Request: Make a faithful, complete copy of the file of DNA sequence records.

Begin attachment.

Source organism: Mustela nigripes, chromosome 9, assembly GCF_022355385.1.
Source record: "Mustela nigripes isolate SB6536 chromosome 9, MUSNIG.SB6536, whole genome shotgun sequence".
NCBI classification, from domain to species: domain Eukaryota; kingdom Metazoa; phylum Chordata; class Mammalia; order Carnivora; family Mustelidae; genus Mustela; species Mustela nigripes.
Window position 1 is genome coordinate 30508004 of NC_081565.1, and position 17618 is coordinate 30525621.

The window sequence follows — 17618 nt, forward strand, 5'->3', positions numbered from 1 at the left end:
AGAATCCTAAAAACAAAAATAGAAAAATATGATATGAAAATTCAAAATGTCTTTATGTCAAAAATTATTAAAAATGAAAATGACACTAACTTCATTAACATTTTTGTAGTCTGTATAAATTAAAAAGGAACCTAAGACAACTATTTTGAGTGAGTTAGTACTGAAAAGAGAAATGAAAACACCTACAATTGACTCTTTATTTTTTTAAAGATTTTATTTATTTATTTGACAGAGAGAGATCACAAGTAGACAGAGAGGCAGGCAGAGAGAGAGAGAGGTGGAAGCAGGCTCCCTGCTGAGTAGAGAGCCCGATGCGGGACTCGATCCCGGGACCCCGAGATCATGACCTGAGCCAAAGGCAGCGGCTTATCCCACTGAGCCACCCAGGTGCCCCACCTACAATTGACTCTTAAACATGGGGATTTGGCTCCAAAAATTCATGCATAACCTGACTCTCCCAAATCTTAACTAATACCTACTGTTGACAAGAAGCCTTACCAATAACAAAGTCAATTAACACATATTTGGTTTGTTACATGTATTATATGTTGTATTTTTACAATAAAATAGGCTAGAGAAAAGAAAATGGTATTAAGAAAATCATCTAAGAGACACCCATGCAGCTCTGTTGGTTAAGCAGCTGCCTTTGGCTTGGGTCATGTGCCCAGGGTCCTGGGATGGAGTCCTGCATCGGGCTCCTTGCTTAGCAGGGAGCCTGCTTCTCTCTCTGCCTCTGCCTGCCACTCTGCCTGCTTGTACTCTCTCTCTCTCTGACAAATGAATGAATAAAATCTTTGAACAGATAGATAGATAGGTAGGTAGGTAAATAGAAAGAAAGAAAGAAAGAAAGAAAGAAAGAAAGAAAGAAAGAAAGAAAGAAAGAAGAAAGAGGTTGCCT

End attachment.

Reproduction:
Source organism: Mustela nigripes, chromosome 9, assembly GCF_022355385.1.
Source record: "Mustela nigripes isolate SB6536 chromosome 9, MUSNIG.SB6536, whole genome shotgun sequence".
NCBI classification, from domain to species: domain Eukaryota; kingdom Metazoa; phylum Chordata; class Mammalia; order Carnivora; family Mustelidae; genus Mustela; species Mustela nigripes.
Window position 1 is genome coordinate 30508004 of NC_081565.1, and position 17618 is coordinate 30525621.

The window sequence follows — 17618 nt, forward strand, 5'->3', positions numbered from 1 at the left end:
AGAATCCTAAAAACAAAAATAGAAAAATATGATATGAAAATTCAAAATGTCTTTATGTCAAAAATTATTAAAAATGAAAATGACACTAACTTCATTAACATTTTTGTAGTCTGTATAAATTAAAAAGGAACCTAAGACAACTATTTTGAGTGAGTTAGTACTGAAAAGAGAAATGAAAACACCTACAATTGACTCTTTATTTTTTTAAAGATTTTATTTATTTATTTGACAGAGAGAGATCACAAGTAGACAGAGAGGCAGGCAGAGAGAGAGAGAGGTGGAAGCAGGCTCCCTGCTGAGTAGAGAGCCCGATGCGGGACTCGATCCCGGGACCCCGAGATCATGACCTGAGCCAAAGGCAGCGGCTTATCCCACTGAGCCACCCAGGTGCCCCACCTACAATTGACTCTTAAACATGGGGATTTGGCTCCAAAAATTCATGCATAACCTGACTCTCCCAAATCTTAACTAATACCTACTGTTGACAAGAAGCCTTACCAATAACAAAGTCAATTAACACATATTTGGTTTGTTACATGTATTATATGTTGTATTTTTACAATAAAATAGGCTAGAGAAAAGAAAATGGTATTAAGAAAATCATCTAAGAGACACCCATGCAGCTCTGTTGGTTAAGCAGCTGCCTTTGGCTTGGGTCATGTGCCCAGGGTCCTGGGATGGAGTCCTGCATCGGGCTCCTTGCTTAGCAGGGAGCCTGCTTCTCTCTCTGCCTCTGCCTGCCACTCTGCCTGCTTGTACTCTCTCTCTCTCTGACAAATGAATGAATAAAATCTTTGAACAGATAGATAGATAGGTAGGTAGGTAAATAGAAAGAAAGAAAGAAAGAAAGAAAGAAAGAAAGAAAGAAAGAAAGAAAGAAAGAAGAAAGAGGTTGCCT